Home Buyer Tips: What is a Deed?
If you have a property, then you need to be knowledgeable of residential real estate deeds and that starts with knowing what is a deed and what types there are. Residential real estate deeds are signed and legal documents. They signify the transfer of ownership from the seller to the buyer. In other words, they prove that you own the real estate.
There are four main types of residential real estate documents. They are general warranty, special warranty, quitclaim, and special purpose deeds. If you wish to learn more about these crucial documents, then you have come to the right place. Below, you will learn not only what is a deed but everything else you need to know about residential real estate deeds as well.
Here are several real estate deed FAQs consumers are asking…
What is the Best Description of a Real Estate Deed?
Before we go through residential real estate deeds, let us discuss the term ‘deed’ first. A deed is a signed legal and official document. It transfers ownership of real estate (or any other asset) to the new owner. A deed needs to be written, notarized, and publicly recorded. It is usually short and drawn up by a real estate lawyer.
It should include operative conveyance words and legal language. Likewise, it should name the grantee & grantor and describe the property accurately. In some cases, witnesses must be present during the processing.
For one, the grantor (seller) must possess the legal capacity to transfer the deed. They also need to make sure that the document gets to the grantee (buyer.)
As for the buyer, they should have the capacity to receive the property grant. Likewise, it is also their responsibility to do a title search – with the assistance of a lawyer – beforehand. Doing so will help them spot for liens (or the lack thereof.)
Without the elements mentioned above, the deed is considered ‘imperfect.’ While the document and title are both valid, they are open to delays and legal challenges. The deed It is official if executed legally in court. It is classified as private if the deal is between persons or businesses.
What is the Difference Between a Title and a Deed?
The difference lies in the physical nature. A title refers to the concept of ownership, which is abstract.
On the other hand, a deed is a tangible document that proves that you own the property.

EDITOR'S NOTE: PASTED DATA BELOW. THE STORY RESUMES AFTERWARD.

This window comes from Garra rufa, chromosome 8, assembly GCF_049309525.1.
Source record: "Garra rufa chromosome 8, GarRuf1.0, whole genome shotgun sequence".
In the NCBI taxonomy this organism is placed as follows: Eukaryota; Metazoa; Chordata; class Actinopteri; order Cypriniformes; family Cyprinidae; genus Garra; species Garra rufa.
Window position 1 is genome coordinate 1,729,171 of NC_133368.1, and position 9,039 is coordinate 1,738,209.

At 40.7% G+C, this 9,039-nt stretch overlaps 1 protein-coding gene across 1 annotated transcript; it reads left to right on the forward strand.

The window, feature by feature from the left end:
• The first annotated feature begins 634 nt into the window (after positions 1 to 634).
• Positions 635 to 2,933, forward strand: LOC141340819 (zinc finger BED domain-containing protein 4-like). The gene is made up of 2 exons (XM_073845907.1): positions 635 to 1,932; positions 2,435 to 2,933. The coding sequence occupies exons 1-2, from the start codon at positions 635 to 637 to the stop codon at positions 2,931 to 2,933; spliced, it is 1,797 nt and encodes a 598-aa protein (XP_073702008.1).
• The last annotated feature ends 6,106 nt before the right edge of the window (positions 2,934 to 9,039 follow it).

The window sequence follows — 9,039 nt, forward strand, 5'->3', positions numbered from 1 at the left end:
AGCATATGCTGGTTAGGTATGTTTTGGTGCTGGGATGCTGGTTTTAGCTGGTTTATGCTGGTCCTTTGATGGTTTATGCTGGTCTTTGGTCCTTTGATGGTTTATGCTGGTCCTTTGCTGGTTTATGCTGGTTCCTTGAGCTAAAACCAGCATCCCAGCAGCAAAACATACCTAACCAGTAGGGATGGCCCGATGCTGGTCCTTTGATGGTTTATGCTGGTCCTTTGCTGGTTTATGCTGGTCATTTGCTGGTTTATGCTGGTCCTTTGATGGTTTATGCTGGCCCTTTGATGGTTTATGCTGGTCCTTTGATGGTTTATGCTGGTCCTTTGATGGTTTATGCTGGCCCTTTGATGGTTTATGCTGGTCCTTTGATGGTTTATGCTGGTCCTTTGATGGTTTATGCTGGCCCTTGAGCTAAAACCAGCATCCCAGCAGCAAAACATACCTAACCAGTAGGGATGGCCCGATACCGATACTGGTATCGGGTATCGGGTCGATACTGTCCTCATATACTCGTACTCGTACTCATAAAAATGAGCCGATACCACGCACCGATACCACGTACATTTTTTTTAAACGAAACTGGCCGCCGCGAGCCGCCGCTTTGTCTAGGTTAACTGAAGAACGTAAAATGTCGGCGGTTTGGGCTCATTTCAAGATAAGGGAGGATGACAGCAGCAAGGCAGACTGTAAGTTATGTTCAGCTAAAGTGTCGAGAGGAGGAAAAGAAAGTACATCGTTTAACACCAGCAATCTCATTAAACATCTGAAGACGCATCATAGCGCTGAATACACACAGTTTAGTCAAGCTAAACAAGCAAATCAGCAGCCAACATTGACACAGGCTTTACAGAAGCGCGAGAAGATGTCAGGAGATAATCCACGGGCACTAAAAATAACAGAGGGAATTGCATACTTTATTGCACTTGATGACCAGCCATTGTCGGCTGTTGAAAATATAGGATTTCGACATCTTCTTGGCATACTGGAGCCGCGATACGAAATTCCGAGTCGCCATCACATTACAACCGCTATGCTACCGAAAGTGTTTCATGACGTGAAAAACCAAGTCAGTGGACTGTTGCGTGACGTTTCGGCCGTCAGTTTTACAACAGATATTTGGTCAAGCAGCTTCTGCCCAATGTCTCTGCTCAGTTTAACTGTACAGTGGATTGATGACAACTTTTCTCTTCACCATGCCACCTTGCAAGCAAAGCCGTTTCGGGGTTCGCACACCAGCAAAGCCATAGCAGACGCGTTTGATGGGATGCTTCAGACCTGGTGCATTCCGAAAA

How Long is a Deed Good For?
It depends on the type of deed. Most do not expire, except for the deed of trust. This agreement follows a set time limit, similar to the conventional mortgage.
A deed of trust is a form of real estate transaction. It includes the lender, buyer, and seller. It also covers a trustee or title company. Should the buyer default on the payment, the trustee may seize the house.
Does a Deed Mean You Own the House?
Yes. It’s a document that proves that you hold the title and own the property.
Who Keeps the Deeds to a House?
If you have a mortgage, then the lender will be holding onto your deed. They will give it to you once you have paid your mortgage in full.
That said, you may request copies of your deed (as needed) from your mortgage lender.
How Much is a Deed Recording Fee?
As mentioned, you need to have the deed publicly recorded for it to be perfect. Like other transactions, doing so entails a recording fee. The payment covers several services, including that of a title search. Recording fee costs vary according to location. Some counties levy $12, while some go as high as $15.
Should you assign this process through an agency, you may need to pay fees according to the document size. The cost for the page is often expensive – it may be as high as $85. The subsequent pages are cheaper, though, at about $1 a pop.
What Makes a Deed Invalid?
A deed is invalid if it is:
As mentioned, the grantor must have the legal capacity to do the deed transfer. Without the conscious act of the seller, the deed will be invalid. That is why when it comes to deeds, the lawyer will look into the age, mental, and physical condition of the grantor. If they are sick or at an advanced age, there will be a question of capacity. Although this is the case, the most critical factor remains to be mental capacity. If the grantor is mentally incapable, the deed may be considered invalid.
Borne by Undue Influence
As established, a deed should be awarded voluntarily. Undue influence, which aims to control the grantor’s will, will invalidate the document. One such example is a confidential relationship shared by both parties. The use of narcotics or drugs also shows undue influence.
Any fraud (e.g., forgery) committed by the seller or the buyer will invalidate the deed.
What are the Different Types of Residential Real Estate Deeds?
They vary according to the title warranties given by the grantor/seller:
General Warranty Deed
This deed, often prepared by the mortgage company, provides the most protection. Here, the grantor makes covenants – also known as legally binding promises.
They also give the grantee – and their heirs – warranties that protect them from claims or demands. The covenants included in this deed are:
Covenant of seisin. It means that the grantor owns the property. As such, they have the right to sell it.
Covenant against encumbrances. Unless specified, it shows that the land is free of liens or the underlying obligation to pay a loan. It also proves that the property is free of encumbrances. That means there are no claims against the property, e.g., a mortgage or easement.
Covenant of quiet enjoyment. It means that the grantee is assured a ‘quiet’ possession of the property. In other words, the property does not have a defective title that will ‘disturb’ the buyer’s ownership.
Covenant of further assurance. The grantor promises to provide the necessary documents that keep the title ‘good.’
If you are the seller, it’s essential to study the local laws and the risks you need to disclose. Generally, you are mandated to indicate the following in the general warranty deed:
- History of crime in the property
- Neighborhood nuisances such as frequently-occurring foul odors
- Damage risks such as flooding